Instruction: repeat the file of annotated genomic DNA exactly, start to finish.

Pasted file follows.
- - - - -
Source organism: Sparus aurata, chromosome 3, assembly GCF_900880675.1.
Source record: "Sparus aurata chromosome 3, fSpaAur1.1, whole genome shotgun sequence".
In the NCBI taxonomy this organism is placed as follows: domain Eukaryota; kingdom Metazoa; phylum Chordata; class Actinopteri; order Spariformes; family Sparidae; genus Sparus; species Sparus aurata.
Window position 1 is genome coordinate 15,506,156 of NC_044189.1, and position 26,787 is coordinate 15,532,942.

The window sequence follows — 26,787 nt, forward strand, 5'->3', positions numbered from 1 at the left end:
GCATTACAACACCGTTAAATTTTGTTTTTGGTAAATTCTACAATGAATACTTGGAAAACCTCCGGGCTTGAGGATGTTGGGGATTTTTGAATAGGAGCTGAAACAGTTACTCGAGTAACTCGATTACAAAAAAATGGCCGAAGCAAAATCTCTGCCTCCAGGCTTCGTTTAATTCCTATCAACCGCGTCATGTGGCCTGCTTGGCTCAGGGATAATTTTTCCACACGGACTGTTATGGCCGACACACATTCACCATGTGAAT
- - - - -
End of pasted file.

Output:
Source organism: Sparus aurata, chromosome 3, assembly GCF_900880675.1.
Source record: "Sparus aurata chromosome 3, fSpaAur1.1, whole genome shotgun sequence".
In the NCBI taxonomy this organism is placed as follows: domain Eukaryota; kingdom Metazoa; phylum Chordata; class Actinopteri; order Spariformes; family Sparidae; genus Sparus; species Sparus aurata.
Window position 1 is genome coordinate 15,506,156 of NC_044189.1, and position 26,787 is coordinate 15,532,942.

The window sequence follows — 26,787 nt, forward strand, 5'->3', positions numbered from 1 at the left end:
GCATTACAACACCGTTAAATTTTGTTTTTGGTAAATTCTACAATGAATACTTGGAAAACCTCCGGGCTTGAGGATGTTGGGGATTTTTGAATAGGAGCTGAAACAGTTACTCGAGTAACTCGATTACAAAAAAATGGCCGAAGCAAAATCTCTGCCTCCAGGCTTCGTTTAATTCCTATCAACCGCGTCATGTGGCCTGCTTGGCTCAGGGATAATTTTTCCACACGGACTGTTATGGCCGACACACATTCACCATGTGAAT